I love salads, but it’s all about the dressing for me. I’ve been experimenting with various salad dressings but I always seem to migrate toward vinegar and oil mixtures.
I call this a Japanese vinaigrette because of the addition of rice wine vinegar and aji mirin seasoning. Traditional Japanese dressings, however, usually use plain vegetable oil, but I love the flavor sesame oil imparts, so that’s my oil of choice in this version.
This is a quick and easy recipe. Throw all of the ingredients into a bowl, whisk, and serve.
This dressing is delicious with mixed salad greens, over cucumbers, or use it to make one of my many versions of Ahi Tuna Poki.
My Thai BBQ Pork is one recipe you’ll definitely want to try. The secret is really in the marinade and basting sauce. Cilantro, soy sauce, lots of garlic and fish sauce form the base for this yummy marinade. Lime juice not only adds wonderful flavor to the meat, but the acid also serves to break down the meat, allowing the marinade to work its magic.
The basting sauce, a mixture of rich coconut milk and some of the reserved marinade mixture gives you an added layer of flavor. The heat from the grill caramelizes the basting sauce as the meat cooks, creating beautifully browned and juicy pork with a slightly sweet and savory coating.
Now that I’ve got you drooling, here’s how to do it.
Place the cilantro (leaves AND stems) and garlic in a food processor along with the soy sauce. You’ll need the liquid in there to help break down the cilantro.
Pulse or grind the mixture until your mixture looks like the photo below. You want the cilantro chopped as finely as possible.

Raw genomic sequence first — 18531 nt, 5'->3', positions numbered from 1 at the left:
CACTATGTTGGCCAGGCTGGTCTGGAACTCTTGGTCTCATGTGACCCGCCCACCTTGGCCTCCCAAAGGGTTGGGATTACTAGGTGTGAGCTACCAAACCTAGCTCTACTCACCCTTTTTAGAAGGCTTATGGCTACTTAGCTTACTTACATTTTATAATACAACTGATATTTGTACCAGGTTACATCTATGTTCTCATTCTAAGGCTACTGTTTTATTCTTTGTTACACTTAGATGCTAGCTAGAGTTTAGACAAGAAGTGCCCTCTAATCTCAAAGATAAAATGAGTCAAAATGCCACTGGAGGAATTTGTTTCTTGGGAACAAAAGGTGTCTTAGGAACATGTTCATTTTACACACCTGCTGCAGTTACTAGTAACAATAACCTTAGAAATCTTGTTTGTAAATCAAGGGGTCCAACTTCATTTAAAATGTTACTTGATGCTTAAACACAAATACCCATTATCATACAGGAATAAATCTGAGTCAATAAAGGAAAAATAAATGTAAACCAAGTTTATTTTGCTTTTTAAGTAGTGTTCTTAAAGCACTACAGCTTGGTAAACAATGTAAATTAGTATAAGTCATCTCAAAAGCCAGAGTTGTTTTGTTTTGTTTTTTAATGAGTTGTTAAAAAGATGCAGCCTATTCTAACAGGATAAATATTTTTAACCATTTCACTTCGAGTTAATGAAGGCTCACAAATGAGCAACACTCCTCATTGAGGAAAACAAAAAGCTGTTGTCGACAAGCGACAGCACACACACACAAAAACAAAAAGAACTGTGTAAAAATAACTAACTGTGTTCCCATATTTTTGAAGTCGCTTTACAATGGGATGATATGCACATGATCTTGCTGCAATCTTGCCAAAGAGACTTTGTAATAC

Place the cilantro mixture into a large bowl or pan. Add the rest of the marinade ingredients to the bowl, stirring to combine it all.
Remove about 1/4 cup of the marinade mixture; place it into a small bowl along with coconut milk. This will be your basting sauce.
Place the pork into the marinade. Use your favorite cut of pork, but make sure you use something that has some fat; lean pork will dry out too quickly for this dish. I like using pork shoulder or pork butt, cut into strips or cubes (for shish kabobs). Let the pork marinate for 2 or 3 hours, longer if desired. Keep the mixture refrigerated if you don’t plan on grilling this right away.
To make shish kabobs, place several pieces of cubed pork onto a skewer. I have metal skewers so there’s no soaking required. If you use bamboo or wooden skewers, be sure to soak the skewers for several hours (overnight is good too) before grilling.
Skewer the meat AFTER it’s been marinated.
Place on a hot grill and baste immediately.
Grill the meat over relatively high heat. I have a Traeger grill that has a temperature gauge built into it. I grilled this at 325 degrees for about 1 1/2 hours, basting and turning every 15 minutes.
Turn the meat over occasionally, basting each time.
The coconut milk mixed with the reserved marinade caramelizes into a lip-smacking coating that will have you oooh-ing and ahhh-ing (trust me, it’s that yummy). 🙂
I know some people who absolutely won’t eat charred BBQ, but that little piece of charred goodness in the photo below was TO-DIE-FOR-delicious!!!
Mmmmmm…soooo good served with hot steamed white rice and fina’denne’.
The next time I make this, I’m going to make just a little bit more marinade, reserving some to use as a dipping sauce when the pork is done.
Pancit Bihon is a Filipino dish that Chamorros adopted as their own, fusing ingredients from several cultures as well as using home-grown vegetables.